|Publication number||US5241543 A|
|Application number||US 07/672,640|
|Publication date||Aug 31, 1993|
|Filing date||Mar 20, 1991|
|Priority date||Jan 25, 1989|
|Publication number||07672640, 672640, US 5241543 A, US 5241543A, US-A-5241543, US5241543 A, US5241543A|
|Inventors||Eiichi Amada, Kunio Hiyama, Naoya Kobayashi, Yoshihiro Takiyasu, Yasuhiko Hatekeyama, Haruyuki Nakayama|
|Original Assignee||Hitachi, Ltd.|
|Export Citation||BiBTeX, EndNote, RefMan|
|Patent Citations (5), Referenced by (80), Classifications (31), Legal Events (6)|
|External Links: USPTO, USPTO Assignment, Espacenet|
This is a continuation-in-part of copending U.S. application Ser. No. 07/399,901, filed Aug. 29, 1989 which issued as U.S. Pat. No. 5,103,447.
The present invention relates to an architecture of an independent clocking local area network (LAN), i.e., a local area network (hereinafter abbreviated as a LAN) in which each node has an independent clock source of a clock signal and an information signal is sent out using an oscillated clock signal, and more particularly, to an architecture of a multimedia LAN in which any data transfer error due to jitter accumulation is not generated even when the quantity of connected nodes is increased.
In a LAN, a plurality of node devices (hereinafter simply referred to as nodes) are connected with one another with a single transmission line and high speed information transmission and switching function are realized efficiently in a limited service area, and variety types of LANs have been put to practical use. A ring type LAN having a transmission line in a ring form and a bus type LAN using a transmission line in a bus form are typical. In such a LAN construction, a synchronous system becomes an issue. Ideally, it is preferable that all the nodes constituting a LAN are operated with a same clock signal (hereinafter simply referred to as a clock). In case all the nodes are in operation with the same clock, the rate of sending information and the rate of receiving information are equal to each other. Therefore, transmission and reception of information become possible without providing a buffer therebetween. As such a LAN in which all the nodes are operated with the same clock, the standard IEEE 802.5 ("Token ring") (a document ANSI/IEEE Std 802.5-1985 ISO/DP 8802/5 "LOCAL AREA NETWORKS Token Ring Access Method") is a typical well-known example. In respective nodes in a LAN of above-mentioned standard IEEE 802.5, clock components included in a received signal from a previous (transmission) node are regenerated by means of a phase lock loop (PLL), regenerated clock is supplied into a receiving node, and further, information is sent out to a next node by abovementioned regenerated clock (master-slave synchronization). The clock for synchronization is repeated at respective nodes as described above, makes a round in the ring, and the whole system becomes to be operated synchronously with a synchronous clock generated by a master node. Since the clock is regenerated and repeated in respective nodes, however, the jitter generated at the time of regeneration and transfer of the clock is accumulated. Since received data are regenerated by the clock having such jitter, such a problem arises that received data are not regenerated correctly when the jitter becomes larger. The quality of connectable nodes is limited in many cases in point of operation by such jitter accumulation.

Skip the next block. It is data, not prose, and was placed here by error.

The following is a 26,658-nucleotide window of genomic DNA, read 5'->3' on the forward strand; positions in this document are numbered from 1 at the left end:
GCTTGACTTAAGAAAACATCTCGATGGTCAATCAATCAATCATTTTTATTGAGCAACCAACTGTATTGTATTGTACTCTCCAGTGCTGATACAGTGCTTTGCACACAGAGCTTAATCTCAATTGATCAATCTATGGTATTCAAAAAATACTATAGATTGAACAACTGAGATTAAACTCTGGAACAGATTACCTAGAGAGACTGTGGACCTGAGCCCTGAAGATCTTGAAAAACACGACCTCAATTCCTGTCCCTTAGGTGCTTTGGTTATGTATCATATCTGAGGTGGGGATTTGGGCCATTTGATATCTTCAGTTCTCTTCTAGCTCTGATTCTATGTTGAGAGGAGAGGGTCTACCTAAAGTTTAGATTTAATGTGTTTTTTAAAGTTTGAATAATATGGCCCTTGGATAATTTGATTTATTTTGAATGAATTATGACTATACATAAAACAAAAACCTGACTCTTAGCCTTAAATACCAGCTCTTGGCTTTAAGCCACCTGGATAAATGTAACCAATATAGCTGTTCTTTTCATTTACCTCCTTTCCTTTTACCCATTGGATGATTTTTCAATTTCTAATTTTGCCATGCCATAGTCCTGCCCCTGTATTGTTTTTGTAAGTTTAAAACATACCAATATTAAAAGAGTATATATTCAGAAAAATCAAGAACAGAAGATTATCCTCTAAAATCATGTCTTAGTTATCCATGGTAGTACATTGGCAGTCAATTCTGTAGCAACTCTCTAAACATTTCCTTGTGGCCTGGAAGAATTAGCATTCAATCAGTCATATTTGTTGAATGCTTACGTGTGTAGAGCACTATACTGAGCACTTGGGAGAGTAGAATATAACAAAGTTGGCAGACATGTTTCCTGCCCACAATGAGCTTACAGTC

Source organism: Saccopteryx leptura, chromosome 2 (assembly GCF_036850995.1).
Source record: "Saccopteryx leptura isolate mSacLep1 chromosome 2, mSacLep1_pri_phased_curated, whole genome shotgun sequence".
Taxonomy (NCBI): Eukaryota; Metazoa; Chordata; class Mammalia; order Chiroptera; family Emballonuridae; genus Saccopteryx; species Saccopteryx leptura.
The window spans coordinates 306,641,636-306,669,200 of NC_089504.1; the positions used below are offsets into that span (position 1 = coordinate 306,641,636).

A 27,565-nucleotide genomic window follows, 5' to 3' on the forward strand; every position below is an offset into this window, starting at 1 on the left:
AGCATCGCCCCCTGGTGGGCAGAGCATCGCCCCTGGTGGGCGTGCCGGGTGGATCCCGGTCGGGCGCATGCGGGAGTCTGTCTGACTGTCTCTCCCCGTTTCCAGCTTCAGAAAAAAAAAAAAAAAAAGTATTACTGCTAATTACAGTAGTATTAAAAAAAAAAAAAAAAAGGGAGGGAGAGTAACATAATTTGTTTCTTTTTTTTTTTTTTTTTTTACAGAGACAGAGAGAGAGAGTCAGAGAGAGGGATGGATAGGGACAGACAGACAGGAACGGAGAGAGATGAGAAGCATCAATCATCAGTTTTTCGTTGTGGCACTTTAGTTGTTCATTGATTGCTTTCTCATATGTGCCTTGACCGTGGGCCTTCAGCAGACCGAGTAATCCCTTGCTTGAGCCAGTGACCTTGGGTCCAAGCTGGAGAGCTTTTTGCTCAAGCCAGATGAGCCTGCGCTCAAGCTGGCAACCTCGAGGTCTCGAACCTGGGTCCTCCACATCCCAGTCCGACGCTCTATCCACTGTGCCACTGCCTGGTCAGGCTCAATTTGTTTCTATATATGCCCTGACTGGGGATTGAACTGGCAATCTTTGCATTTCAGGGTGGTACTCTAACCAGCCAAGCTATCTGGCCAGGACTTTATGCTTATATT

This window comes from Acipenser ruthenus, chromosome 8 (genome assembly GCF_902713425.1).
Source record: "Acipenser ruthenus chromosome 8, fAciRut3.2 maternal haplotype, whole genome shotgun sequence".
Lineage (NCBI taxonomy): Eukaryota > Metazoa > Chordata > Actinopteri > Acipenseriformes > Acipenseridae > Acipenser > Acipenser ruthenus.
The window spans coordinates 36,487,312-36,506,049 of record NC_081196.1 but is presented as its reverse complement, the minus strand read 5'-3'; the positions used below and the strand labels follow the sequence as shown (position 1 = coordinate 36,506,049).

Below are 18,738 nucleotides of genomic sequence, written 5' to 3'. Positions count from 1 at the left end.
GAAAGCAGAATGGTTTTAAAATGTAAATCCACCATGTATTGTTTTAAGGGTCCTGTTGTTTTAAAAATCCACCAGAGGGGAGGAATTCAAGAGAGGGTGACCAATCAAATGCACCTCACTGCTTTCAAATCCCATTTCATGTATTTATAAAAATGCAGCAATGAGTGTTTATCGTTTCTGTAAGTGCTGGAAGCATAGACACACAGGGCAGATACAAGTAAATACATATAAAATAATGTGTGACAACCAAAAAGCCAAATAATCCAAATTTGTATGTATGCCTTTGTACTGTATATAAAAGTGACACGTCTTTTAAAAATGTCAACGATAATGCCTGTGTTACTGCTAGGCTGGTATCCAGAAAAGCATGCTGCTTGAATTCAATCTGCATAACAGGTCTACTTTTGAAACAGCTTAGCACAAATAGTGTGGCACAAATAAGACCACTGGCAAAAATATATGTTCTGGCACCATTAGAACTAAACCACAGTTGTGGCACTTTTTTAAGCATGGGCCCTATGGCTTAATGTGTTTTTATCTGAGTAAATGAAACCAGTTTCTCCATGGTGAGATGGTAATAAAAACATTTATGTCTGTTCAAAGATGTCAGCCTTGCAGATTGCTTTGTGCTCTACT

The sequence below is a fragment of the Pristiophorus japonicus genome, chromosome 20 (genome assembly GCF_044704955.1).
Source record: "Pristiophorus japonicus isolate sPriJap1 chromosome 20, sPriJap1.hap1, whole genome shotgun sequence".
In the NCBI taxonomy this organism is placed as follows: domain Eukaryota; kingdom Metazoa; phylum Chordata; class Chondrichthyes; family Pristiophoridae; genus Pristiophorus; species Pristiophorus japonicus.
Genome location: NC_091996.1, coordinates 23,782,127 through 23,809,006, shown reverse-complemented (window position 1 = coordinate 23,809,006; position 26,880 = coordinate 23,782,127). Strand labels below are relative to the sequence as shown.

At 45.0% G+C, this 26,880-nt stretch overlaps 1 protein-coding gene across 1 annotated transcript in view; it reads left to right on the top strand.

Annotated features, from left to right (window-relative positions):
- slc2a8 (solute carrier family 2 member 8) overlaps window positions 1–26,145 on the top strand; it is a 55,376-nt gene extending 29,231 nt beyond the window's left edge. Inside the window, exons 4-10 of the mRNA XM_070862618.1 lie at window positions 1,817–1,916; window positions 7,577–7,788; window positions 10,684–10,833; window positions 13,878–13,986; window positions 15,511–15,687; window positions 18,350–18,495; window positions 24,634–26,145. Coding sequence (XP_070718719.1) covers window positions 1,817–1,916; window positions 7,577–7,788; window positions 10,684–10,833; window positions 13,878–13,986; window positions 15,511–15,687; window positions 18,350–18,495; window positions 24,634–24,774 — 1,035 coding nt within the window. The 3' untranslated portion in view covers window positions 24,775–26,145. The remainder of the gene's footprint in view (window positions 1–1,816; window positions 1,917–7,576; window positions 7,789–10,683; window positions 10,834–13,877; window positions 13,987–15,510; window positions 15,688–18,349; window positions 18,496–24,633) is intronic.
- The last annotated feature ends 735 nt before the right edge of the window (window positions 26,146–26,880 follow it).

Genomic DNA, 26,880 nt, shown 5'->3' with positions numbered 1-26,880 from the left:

In order to avoid jitter accumulation, there is an (independent synchronizing) system in which regeneration and transfer of the clock is not performed, each of respective nodes has an independent clock source, respectively, and an information signal is sent out using an oscillated clock. For example, this system is described in detail in the standard FDDI-I (a document ISO/IEC JTCl SC13 N477; Draft for ISO 9314-1: Fiber Distributed Data Interface (FDDI) Token Ring Physical Layer Protocol (PHY)).
In FDDI-I, however, the information signal transmitted in the LAN is asynchronous information, viz., only the information which is not required to be sent periodically, and the information is transmitted and received with a frame for sending information (hereinafter referred to as a frame) (4,500 bytes maximum) as a unit. A blank of 8 bytes and more is put between mutual frames, and the difference in clock frequencies between nodes is absorbed by increasing and decreasing the size of the blank portion. Thus, it is possible for respective nodes to conduct communication without giving rise to overflow or underflow by regenerating and repeating data only.